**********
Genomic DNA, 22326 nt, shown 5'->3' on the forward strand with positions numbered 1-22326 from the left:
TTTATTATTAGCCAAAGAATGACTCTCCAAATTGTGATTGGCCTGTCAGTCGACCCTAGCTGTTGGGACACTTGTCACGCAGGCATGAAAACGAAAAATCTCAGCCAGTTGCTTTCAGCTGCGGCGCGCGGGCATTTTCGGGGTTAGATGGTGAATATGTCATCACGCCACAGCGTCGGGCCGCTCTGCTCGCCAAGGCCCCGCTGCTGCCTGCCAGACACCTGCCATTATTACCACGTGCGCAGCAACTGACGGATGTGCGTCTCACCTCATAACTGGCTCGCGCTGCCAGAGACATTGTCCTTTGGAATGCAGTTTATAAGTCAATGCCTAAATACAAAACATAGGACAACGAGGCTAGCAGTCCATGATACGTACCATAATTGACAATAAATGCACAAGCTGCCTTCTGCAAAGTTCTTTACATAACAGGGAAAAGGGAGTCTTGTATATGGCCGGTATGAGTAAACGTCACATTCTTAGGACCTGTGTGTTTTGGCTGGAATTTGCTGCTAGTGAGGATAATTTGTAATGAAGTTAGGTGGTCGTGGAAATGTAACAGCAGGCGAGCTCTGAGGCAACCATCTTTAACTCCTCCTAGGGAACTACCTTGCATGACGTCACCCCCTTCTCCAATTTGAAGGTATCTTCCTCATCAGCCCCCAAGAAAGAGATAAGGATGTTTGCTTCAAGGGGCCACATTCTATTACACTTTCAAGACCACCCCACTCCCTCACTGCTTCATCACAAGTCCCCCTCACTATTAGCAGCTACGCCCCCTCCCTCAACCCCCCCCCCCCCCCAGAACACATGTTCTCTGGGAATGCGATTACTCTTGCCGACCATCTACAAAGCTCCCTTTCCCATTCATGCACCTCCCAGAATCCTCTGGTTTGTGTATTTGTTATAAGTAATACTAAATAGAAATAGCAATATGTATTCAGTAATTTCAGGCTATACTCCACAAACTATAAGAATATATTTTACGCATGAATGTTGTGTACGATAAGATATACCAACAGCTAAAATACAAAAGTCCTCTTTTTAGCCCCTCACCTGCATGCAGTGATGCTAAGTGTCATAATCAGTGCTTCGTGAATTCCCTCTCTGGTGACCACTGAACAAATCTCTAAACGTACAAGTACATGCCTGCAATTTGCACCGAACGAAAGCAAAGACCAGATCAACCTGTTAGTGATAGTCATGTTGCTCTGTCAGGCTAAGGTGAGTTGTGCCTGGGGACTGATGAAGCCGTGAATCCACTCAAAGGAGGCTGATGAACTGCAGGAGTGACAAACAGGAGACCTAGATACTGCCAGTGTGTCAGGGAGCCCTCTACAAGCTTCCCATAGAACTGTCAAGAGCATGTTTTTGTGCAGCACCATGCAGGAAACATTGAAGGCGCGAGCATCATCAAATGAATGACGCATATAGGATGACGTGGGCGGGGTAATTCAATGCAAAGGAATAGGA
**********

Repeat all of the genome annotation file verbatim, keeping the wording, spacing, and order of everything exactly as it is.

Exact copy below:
Genomic DNA, 22326 nt, shown 5'->3' on the forward strand with positions numbered 1-22326 from the left:
TTTATTATTAGCCAAAGAATGACTCTCCAAATTGTGATTGGCCTGTCAGTCGACCCTAGCTGTTGGGACACTTGTCACGCAGGCATGAAAACGAAAAATCTCAGCCAGTTGCTTTCAGCTGCGGCGCGCGGGCATTTTCGGGGTTAGATGGTGAATATGTCATCACGCCACAGCGTCGGGCCGCTCTGCTCGCCAAGGCCCCGCTGCTGCCTGCCAGACACCTGCCATTATTACCACGTGCGCAGCAACTGACGGATGTGCGTCTCACCTCATAACTGGCTCGCGCTGCCAGAGACATTGTCCTTTGGAATGCAGTTTATAAGTCAATGCCTAAATACAAAACATAGGACAACGAGGCTAGCAGTCCATGATACGTACCATAATTGACAATAAATGCACAAGCTGCCTTCTGCAAAGTTCTTTACATAACAGGGAAAAGGGAGTCTTGTATATGGCCGGTATGAGTAAACGTCACATTCTTAGGACCTGTGTGTTTTGGCTGGAATTTGCTGCTAGTGAGGATAATTTGTAATGAAGTTAGGTGGTCGTGGAAATGTAACAGCAGGCGAGCTCTGAGGCAACCATCTTTAACTCCTCCTAGGGAACTACCTTGCATGACGTCACCCCCTTCTCCAATTTGAAGGTATCTTCCTCATCAGCCCCCAAGAAAGAGATAAGGATGTTTGCTTCAAGGGGCCACATTCTATTACACTTTCAAGACCACCCCACTCCCTCACTGCTTCATCACAAGTCCCCCTCACTATTAGCAGCTACGCCCCCTCCCTCAACCCCCCCCCCCCCCCAGAACACATGTTCTCTGGGAATGCGATTACTCTTGCCGACCATCTACAAAGCTCCCTTTCCCATTCATGCACCTCCCAGAATCCTCTGGTTTGTGTATTTGTTATAAGTAATACTAAATAGAAATAGCAATATGTATTCAGTAATTTCAGGCTATACTCCACAAACTATAAGAATATATTTTACGCATGAATGTTGTGTACGATAAGATATACCAACAGCTAAAATACAAAAGTCCTCTTTTTAGCCCCTCACCTGCATGCAGTGATGCTAAGTGTCATAATCAGTGCTTCGTGAATTCCCTCTCTGGTGACCACTGAACAAATCTCTAAACGTACAAGTACATGCCTGCAATTTGCACCGAACGAAAGCAAAGACCAGATCAACCTGTTAGTGATAGTCATGTTGCTCTGTCAGGCTAAGGTGAGTTGTGCCTGGGGACTGATGAAGCCGTGAATCCACTCAAAGGAGGCTGATGAACTGCAGGAGTGACAAACAGGAGACCTAGATACTGCCAGTGTGTCAGGGAGCCCTCTACAAGCTTCCCATAGAACTGTCAAGAGCATGTTTTTGTGCAGCACCATGCAGGAAACATTGAAGGCGCGAGCATCATCAAATGAATGACGCATATAGGATGACGTGGGCGGGGTAATTCAATGCAAAGGAATAGGA